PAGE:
Marketing Automation has arrived and it’s here to stay
2013 is now half over and among the leading trends that I’m seeing with my B2B Marketing clients is the fast growth in adoption and deployment of Marketing Automation platforms.
After years of prediction and promise it is in 2013 that I personally seen these technologies become a part of my everyday life as a media agency professional. Many of my clients had adopted these tools in the past, but adoption was often slow or done in silos within the organization. Now the shift toward “accountable” marketing has propelled many leading marketers into more widespread adoption of their Automation tools.
This shift toward Marketing Automation brings with it many changes to the way we do business in lead gen. It’s important that we recognize these changes and the challenges they bring.
Among these challenges, the most important are:
1) Marketing Automation requires standardization of data.
It’s easy to get standardized data when you are collecting the information on your own landing page in whichever Automation platform you use. On the other hand, if you rely on publishers and lead generation service companies to provide you with the data then you quickly run into a serious problem. No two media companies will have identical registration forms or data collection processes.
Many publishers and media companies have been very hesitant to allow for fully customized registration processes that would meet their client’s marketing automation needs. Customization takes time and development resources, creates a pool of data that does not easily fit into their own database, and it adds to their difficulty in delivering a volume of leads. Many have spent years streamlining their own registration processes with pre-population of forms, single-sign on member accounts and other methods so that they can make it as easy as possible for the audience to engage without barriers. A custom registration form throws all of that out the window.
Marketing Automation isn’t going away, and I don’t think that Marketers are interested in investing large sums of time and resources to “clean up” and standardize the data that comes in from media companies. It is simply too antiquated of a process. Therefore I believe that media vendors will soon be compelled to cooperate with the needs of their customers and will have to provide customized registration forms for every customer based on their Marketing Automation needs.
2) Database Building and Lead Generation is not the same thing.
In the common language of our business we tend to describe all campaigns that gather customer contacts as “lead generation.” In truth, we should make a point of distinguishing between “sales leads” and “net new contacts for the marketing database”. There is a significant difference between handing 500 names to an inside sales team for an immediate follow up call, and uploading 500 names into Marketo to receive further emails.
3) Who should you work with?
When dealing with media companies this difference between lead generation and database building should be communicated clearly as it can have a great impact on what programs they recommend or who you should partner with. Some companies are specialists in delivering what they term “sales qualified” or “sales ready” leads. This means they provide a lot of additional data on the sales lead, which may include more robust job profile data, data on engagement with relevant editorial content or vendor assets, and possibly even purchase intent. That data comes at a premium price and may be worth the added cost when put in the hands of a skilled inside sales team.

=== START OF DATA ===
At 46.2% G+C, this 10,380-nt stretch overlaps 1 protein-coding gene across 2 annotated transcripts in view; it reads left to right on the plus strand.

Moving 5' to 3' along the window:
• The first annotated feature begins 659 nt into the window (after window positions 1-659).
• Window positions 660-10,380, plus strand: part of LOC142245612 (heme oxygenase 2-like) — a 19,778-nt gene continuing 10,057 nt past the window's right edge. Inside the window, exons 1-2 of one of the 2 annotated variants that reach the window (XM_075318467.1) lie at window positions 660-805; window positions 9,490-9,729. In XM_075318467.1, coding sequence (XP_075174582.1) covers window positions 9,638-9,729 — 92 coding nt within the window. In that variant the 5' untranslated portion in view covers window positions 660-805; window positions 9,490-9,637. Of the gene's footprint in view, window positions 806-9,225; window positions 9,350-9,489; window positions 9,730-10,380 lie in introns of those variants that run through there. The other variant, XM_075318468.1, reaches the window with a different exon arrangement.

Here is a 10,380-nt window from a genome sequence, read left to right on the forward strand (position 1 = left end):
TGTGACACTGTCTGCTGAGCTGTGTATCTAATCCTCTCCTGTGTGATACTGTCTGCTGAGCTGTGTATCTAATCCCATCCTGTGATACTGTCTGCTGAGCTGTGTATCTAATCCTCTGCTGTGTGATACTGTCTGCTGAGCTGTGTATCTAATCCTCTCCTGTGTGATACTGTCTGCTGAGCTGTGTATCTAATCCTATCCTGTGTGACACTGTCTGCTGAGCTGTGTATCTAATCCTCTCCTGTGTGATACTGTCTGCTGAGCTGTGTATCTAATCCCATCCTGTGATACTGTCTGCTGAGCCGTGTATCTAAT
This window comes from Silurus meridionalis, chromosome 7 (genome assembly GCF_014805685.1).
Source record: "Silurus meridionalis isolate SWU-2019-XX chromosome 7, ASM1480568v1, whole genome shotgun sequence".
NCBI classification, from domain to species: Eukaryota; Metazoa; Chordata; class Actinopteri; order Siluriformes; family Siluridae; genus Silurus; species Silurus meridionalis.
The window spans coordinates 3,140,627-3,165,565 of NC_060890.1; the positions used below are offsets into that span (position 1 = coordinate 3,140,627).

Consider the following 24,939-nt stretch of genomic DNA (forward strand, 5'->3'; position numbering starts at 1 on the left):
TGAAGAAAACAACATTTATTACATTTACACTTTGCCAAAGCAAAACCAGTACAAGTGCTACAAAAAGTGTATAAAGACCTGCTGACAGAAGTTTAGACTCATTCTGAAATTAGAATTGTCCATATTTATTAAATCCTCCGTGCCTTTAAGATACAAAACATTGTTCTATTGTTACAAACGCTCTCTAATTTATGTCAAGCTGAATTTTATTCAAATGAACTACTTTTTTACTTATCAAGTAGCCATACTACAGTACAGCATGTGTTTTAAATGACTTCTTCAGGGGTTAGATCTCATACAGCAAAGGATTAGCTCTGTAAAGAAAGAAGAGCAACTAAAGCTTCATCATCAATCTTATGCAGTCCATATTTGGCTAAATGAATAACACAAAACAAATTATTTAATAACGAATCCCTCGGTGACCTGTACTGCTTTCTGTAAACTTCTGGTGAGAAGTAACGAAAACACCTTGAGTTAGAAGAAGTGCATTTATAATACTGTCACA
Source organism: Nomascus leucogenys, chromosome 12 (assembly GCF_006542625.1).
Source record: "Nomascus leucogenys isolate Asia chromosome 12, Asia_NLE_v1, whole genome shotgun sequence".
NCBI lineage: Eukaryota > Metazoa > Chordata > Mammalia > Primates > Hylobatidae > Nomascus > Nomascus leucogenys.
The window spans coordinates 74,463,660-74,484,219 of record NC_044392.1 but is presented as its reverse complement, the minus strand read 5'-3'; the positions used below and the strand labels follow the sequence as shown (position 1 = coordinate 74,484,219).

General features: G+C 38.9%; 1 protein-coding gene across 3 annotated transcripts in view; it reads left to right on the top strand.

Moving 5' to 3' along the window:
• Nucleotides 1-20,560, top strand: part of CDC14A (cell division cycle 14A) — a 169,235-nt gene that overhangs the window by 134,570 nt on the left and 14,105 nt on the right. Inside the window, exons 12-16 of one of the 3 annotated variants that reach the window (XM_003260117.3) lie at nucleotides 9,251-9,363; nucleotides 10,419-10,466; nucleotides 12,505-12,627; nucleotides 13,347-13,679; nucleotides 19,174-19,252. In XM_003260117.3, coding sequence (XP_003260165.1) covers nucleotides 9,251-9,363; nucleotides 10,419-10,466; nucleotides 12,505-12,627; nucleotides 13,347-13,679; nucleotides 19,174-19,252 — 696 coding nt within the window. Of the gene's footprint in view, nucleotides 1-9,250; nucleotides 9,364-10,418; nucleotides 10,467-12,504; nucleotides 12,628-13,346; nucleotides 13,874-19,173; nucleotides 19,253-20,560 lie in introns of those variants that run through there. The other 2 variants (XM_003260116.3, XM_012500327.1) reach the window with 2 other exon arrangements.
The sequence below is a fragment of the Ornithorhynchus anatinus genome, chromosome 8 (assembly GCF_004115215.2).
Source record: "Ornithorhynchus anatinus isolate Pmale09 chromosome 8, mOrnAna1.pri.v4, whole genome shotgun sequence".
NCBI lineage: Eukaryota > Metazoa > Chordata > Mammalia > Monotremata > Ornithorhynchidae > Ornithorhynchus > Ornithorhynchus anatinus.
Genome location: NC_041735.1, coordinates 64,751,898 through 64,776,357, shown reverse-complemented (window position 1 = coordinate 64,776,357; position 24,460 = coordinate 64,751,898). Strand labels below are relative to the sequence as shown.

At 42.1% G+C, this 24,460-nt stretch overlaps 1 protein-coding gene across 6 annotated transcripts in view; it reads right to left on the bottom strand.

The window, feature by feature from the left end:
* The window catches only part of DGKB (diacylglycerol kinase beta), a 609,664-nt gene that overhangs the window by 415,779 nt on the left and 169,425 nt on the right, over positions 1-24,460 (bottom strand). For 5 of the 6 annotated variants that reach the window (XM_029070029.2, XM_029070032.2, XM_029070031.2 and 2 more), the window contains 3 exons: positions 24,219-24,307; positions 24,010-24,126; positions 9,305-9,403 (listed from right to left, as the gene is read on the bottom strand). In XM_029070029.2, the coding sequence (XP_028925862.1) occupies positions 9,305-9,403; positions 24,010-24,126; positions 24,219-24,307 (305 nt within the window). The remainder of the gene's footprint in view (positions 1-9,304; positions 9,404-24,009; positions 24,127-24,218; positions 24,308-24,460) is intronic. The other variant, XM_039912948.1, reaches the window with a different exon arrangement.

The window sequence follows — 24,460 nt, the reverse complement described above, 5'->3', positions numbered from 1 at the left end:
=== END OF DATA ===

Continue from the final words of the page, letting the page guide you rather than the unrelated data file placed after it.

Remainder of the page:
However, if on the other hand, those “Leads” are just names that will uploaded into Marketing Automation for later follow up, then most of that additional data is probably going to be lost because it doesn’t fit into the system. So if that’s the case, why pay more for it? This is an important question to answer before building a content marketing plan.
4) The “Feedback Loop”
This has always been a challenge with lead generation programs. Ideally marketers should be measuring the ROI of their lead generation programs, vendor by vendor, based on a detailed scoring methodology. This can include: sales revenue; revenue potential; the value of sales opportunities; contact success rate and more.
It has often difficult to get this quantitative data from the sales teams in a timely manner so that programs can be optimized. When a Marketing Automation system becomes the final destination for these names, that challenge can be even greater. How do we know the names we purchased were a good investment? How are we scoring them? What follow up was done? What are the KPIs?
The good news is that Marketing Automation is not controlled by the sales team, and so once the reporting process is developed to meet the needs of the campaign, there won’t be any barriers to getting that ROI data into the hands of the campaign planners/buyers whether that be a media agency or internal client side decision makers.
This list presents just a few of the many challenges that arise from the evolution of Marketing Automation and I’d invite you to share your own thoughts and experiences by commenting here or emailing me at firstname.lastname@example.org.
Good luck and Happy Automation!
Just Media, Inc.